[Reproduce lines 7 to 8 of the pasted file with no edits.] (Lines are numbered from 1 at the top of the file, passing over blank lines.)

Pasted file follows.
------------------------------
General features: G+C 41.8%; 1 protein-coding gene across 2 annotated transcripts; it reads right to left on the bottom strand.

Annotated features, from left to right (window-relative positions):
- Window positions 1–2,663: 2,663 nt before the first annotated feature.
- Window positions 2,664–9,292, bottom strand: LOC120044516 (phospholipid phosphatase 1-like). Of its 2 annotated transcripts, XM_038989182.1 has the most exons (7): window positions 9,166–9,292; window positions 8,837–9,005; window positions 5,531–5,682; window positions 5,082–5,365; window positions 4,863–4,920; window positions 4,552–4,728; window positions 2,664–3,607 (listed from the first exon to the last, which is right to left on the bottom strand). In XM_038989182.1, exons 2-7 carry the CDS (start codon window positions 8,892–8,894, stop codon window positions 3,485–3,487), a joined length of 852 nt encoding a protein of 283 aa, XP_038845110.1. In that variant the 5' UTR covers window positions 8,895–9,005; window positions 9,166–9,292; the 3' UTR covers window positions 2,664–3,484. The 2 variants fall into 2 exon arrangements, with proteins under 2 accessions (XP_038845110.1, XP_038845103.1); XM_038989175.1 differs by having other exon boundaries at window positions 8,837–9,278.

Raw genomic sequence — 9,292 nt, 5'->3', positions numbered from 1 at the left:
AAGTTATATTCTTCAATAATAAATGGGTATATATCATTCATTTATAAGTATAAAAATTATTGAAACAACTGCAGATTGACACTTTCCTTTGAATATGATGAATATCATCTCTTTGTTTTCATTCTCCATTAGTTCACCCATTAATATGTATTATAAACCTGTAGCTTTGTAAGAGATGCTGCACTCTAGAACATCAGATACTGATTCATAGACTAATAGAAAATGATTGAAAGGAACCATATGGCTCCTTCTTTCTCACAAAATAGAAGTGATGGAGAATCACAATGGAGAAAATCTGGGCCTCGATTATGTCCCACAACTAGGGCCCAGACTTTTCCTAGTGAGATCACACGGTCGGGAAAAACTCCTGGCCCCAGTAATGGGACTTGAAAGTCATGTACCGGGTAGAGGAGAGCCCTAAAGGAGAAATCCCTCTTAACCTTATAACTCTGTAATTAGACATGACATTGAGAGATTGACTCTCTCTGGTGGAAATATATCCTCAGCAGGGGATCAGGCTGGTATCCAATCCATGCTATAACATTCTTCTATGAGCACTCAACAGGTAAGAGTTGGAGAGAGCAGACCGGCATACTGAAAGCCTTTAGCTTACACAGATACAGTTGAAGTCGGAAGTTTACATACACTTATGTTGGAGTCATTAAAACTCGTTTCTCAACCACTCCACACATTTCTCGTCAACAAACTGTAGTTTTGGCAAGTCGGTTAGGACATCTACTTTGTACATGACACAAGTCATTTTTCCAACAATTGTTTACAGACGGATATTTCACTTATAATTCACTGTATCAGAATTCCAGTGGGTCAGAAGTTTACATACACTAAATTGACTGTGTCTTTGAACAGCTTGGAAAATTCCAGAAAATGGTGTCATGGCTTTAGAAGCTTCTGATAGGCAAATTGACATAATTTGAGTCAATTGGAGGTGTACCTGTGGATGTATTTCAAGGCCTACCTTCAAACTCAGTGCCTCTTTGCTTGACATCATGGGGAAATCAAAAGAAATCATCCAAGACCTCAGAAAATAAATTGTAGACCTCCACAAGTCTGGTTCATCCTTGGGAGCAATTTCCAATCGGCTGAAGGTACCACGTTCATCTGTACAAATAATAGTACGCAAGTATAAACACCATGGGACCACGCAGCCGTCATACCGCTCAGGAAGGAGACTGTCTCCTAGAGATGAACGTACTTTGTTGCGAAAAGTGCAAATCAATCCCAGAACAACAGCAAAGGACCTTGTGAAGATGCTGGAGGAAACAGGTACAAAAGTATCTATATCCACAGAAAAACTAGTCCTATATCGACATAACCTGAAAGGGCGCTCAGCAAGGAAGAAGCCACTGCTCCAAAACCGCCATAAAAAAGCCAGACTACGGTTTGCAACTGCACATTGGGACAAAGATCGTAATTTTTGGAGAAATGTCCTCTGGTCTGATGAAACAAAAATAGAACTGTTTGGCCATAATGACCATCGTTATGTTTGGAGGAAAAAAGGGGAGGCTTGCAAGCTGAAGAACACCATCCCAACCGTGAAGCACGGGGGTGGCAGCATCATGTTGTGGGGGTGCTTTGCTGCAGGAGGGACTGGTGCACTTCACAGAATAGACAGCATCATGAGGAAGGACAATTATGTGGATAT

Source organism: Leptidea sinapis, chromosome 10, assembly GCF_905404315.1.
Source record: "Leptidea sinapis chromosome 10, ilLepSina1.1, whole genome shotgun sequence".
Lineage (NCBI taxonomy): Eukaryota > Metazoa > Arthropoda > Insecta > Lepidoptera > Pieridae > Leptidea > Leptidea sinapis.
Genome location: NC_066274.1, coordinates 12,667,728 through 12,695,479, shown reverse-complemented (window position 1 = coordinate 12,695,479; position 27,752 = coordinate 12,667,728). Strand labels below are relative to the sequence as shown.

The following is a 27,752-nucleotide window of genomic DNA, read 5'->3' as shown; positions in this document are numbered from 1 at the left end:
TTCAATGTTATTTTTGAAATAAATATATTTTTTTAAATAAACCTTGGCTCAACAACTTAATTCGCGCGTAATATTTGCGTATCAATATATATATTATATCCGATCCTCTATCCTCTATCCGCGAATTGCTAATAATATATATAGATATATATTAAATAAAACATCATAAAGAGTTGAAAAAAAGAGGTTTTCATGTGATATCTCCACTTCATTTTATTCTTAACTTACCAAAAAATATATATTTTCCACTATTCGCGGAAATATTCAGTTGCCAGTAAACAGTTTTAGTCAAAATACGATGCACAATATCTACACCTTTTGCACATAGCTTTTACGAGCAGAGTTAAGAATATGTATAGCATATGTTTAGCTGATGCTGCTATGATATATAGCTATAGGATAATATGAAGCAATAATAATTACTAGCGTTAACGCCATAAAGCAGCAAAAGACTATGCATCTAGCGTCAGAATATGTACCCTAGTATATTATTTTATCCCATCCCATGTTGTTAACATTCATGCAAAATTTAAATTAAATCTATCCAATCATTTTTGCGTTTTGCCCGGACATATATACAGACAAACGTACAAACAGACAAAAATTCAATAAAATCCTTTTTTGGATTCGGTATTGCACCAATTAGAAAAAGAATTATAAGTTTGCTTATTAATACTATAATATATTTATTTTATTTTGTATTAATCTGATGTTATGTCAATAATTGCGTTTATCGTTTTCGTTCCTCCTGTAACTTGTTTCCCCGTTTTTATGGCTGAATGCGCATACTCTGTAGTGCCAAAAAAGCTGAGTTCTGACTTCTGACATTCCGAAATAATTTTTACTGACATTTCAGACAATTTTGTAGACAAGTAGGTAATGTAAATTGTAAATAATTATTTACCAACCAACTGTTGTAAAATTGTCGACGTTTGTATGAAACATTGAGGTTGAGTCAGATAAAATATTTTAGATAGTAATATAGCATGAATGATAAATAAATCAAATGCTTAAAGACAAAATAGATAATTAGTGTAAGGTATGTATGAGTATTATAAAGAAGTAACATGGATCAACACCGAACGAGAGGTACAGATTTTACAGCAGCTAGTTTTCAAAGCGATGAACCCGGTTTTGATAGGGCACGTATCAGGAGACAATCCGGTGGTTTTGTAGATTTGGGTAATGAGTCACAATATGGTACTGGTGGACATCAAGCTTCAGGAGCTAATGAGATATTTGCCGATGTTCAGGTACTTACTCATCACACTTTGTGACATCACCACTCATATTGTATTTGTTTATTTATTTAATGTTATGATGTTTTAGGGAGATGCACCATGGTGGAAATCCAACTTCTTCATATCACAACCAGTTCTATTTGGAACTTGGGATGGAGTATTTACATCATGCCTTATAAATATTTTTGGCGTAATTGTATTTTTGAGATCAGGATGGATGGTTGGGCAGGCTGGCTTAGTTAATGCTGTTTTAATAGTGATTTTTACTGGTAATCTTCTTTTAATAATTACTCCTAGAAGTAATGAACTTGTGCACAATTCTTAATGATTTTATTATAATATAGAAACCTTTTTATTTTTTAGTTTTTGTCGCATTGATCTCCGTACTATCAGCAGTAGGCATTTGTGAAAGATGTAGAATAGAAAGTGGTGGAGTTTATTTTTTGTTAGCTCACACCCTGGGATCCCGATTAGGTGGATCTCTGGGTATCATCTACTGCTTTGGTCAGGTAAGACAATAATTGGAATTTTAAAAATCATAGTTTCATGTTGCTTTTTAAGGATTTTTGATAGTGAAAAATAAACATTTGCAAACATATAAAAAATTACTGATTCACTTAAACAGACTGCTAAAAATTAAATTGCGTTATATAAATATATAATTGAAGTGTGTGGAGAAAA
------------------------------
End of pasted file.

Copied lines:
Source organism: Leptidea sinapis, chromosome 10, assembly GCF_905404315.1.
Source record: "Leptidea sinapis chromosome 10, ilLepSina1.1, whole genome shotgun sequence".